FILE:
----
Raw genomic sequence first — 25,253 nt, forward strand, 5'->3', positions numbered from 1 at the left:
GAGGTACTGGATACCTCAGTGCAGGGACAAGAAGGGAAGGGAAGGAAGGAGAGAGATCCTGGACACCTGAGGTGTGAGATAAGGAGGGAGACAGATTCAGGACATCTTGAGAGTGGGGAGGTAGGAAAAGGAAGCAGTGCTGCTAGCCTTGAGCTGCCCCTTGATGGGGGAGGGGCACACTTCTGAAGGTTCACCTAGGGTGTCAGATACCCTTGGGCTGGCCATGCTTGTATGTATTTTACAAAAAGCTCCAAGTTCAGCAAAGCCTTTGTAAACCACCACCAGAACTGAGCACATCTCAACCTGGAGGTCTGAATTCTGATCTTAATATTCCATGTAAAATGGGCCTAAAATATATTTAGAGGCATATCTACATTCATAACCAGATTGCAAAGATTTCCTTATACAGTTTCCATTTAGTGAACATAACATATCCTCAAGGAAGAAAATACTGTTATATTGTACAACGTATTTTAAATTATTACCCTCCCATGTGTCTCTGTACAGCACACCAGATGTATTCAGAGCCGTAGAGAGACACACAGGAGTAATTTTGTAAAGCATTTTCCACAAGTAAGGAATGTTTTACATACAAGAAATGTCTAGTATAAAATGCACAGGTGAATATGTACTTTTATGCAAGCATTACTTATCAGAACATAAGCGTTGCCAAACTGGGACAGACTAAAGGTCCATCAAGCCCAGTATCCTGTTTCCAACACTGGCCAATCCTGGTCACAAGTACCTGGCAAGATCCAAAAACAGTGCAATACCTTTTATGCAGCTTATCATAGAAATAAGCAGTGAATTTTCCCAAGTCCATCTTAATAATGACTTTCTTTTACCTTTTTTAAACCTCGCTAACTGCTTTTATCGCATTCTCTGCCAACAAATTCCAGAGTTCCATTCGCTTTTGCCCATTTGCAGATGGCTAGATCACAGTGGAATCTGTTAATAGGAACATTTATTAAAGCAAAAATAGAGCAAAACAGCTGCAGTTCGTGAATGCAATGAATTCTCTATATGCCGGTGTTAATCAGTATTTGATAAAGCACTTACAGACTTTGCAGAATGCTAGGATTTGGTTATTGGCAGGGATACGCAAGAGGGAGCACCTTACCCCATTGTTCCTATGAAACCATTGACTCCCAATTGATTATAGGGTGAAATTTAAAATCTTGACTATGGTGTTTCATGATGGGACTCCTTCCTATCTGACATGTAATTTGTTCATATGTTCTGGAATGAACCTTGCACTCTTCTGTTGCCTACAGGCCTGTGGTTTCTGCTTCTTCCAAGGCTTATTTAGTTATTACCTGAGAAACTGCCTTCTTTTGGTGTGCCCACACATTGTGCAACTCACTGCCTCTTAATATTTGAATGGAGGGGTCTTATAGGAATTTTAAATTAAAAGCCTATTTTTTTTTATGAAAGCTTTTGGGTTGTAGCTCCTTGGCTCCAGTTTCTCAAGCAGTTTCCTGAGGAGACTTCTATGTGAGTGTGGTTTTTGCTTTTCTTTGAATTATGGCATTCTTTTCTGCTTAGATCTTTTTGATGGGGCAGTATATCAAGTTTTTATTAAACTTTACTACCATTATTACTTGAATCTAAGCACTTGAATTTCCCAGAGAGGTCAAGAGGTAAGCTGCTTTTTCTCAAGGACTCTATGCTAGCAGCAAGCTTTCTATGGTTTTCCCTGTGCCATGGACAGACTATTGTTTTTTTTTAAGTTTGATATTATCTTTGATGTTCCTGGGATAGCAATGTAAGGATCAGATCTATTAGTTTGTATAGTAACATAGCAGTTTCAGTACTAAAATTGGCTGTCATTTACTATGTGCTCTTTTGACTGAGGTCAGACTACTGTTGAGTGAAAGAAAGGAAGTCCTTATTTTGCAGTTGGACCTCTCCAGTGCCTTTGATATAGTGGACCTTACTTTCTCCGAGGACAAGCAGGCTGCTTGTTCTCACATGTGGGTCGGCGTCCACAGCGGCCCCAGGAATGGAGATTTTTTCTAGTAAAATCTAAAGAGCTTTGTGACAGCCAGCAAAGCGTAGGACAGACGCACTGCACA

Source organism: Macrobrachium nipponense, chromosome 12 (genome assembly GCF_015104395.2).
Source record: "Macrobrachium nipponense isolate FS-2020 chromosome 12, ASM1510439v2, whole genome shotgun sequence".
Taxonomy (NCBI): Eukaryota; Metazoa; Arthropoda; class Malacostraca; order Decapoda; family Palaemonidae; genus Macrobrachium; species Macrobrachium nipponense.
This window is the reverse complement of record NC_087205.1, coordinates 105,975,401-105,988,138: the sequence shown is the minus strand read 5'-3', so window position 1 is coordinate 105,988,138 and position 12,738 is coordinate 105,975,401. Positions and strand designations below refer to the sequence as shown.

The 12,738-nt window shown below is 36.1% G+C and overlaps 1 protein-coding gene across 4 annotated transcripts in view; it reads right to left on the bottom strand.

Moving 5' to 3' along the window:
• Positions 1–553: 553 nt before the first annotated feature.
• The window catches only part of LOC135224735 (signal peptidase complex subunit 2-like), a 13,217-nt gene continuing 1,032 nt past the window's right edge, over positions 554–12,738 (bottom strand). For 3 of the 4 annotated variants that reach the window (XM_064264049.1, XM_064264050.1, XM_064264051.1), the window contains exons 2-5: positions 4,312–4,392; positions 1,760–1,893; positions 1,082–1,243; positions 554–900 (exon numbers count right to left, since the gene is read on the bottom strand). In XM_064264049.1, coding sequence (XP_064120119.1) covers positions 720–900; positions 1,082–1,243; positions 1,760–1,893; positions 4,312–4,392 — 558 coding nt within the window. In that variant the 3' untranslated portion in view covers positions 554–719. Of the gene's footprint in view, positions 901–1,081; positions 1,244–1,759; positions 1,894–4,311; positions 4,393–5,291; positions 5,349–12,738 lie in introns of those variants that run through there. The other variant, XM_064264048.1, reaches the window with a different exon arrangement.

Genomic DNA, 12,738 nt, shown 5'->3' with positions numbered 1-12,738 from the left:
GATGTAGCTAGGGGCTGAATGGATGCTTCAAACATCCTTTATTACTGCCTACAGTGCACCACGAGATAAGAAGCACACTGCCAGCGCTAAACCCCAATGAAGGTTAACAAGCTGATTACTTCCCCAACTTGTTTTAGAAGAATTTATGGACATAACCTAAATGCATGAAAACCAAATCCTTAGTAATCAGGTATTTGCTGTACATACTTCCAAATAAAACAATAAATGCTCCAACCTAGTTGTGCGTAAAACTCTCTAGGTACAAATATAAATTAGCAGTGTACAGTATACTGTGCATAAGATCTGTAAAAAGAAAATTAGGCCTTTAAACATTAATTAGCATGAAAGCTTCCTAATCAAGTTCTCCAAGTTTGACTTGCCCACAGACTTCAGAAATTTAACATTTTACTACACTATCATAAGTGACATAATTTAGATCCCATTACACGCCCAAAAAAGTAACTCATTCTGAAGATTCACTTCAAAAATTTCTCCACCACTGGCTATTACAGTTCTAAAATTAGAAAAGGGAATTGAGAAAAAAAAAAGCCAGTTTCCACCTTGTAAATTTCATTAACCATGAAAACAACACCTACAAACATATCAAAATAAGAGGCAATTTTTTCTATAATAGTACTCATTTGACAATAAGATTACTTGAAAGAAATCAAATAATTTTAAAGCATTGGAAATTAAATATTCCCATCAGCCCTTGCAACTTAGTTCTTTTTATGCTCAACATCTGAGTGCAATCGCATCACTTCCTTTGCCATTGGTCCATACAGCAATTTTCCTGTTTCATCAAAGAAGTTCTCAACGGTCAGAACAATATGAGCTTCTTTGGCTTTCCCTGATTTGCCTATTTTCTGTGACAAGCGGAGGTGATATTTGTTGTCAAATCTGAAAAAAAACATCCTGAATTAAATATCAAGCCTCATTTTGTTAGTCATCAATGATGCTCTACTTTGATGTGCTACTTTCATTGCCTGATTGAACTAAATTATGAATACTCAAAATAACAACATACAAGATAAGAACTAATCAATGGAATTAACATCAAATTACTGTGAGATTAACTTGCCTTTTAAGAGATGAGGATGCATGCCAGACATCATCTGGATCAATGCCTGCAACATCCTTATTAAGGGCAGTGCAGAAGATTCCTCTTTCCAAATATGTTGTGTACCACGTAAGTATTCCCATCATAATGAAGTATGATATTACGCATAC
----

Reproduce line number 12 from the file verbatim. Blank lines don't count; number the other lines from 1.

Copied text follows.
GATGTAGCTAGGGGCTGAATGGATGCTTCAAACATCCTTTATTACTGCCTACAGTGCACCACGAGATAAGAAGCACACTGCCAGCGCTAAACCCCAATGAAGGTTAACAAGCTGATTACTTCCCCAACTTGTTTTAGAAGAATTTATGGACATAACCTAAATGCATGAAAACCAAATCCTTAGTAATCAGGTATTTGCTGTACATACTTCCAAATAAAACAATAAATGCTCCAACCTAGTTGTGCGTAAAACTCTCTAGGTACAAATATAAATTAGCAGTGTACAGTATACTGTGCATAAGATCTGTAAAAAGAAAATTAGGCCTTTAAACATTAATTAGCATGAAAGCTTCCTAATCAAGTTCTCCAAGTTTGACTTGCCCACAGACTTCAGAAATTTAACATTTTACTACACTATCATAAGTGACATAATTTAGATCCCATTACACGCCCAAAAAAGTAACTCATTCTGAAGATTCACTTCAAAAATTTCTCCACCACTGGCTATTACAGTTCTAAAATTAGAAAAGGGAATTGAGAAAAAAAAAAGCCAGTTTCCACCTTGTAAATTTCATTAACCATGAAAACAACACCTACAAACATATCAAAATAAGAGGCAATTTTTTCTATAATAGTACTCATTTGACAATAAGATTACTTGAAAGAAATCAAATAATTTTAAAGCATTGGAAATTAAATATTCCCATCAGCCCTTGCAACTTAGTTCTTTTTATGCTCAACATCTGAGTGCAATCGCATCACTTCCTTTGCCATTGGTCCATACAGCAATTTTCCTGTTTCATCAAAGAAGTTCTCAACGGTCAGAACAATATGAGCTTCTTTGGCTTTCCCTGATTTGCCTATTTTCTGTGACAAGCGGAGGTGATATTTGTTGTCAAATCTGAAAAAAAACATCCTGAATTAAATATCAAGCCTCATTTTGTTAGTCATCAATGATGCTCTACTTTGATGTGCTACTTTCATTGCCTGATTGAACTAAATTATGAATACTCAAAATAACAACATACAAGATAAGAACTAATCAATGGAATTAACATCAAATTACTGTGAGATTAACTTGCCTTTTAAGAGATGAGGATGCATGCCAGACATCATCTGGATCAATGCCTGCAACATCCTTATTAAGGGCAGTGCAGAAGATTCCTCTTTCCAAATATGTTGTGTACCACGTAAGTATTCCCATCATAATGAAGTATGATATTACGCATAC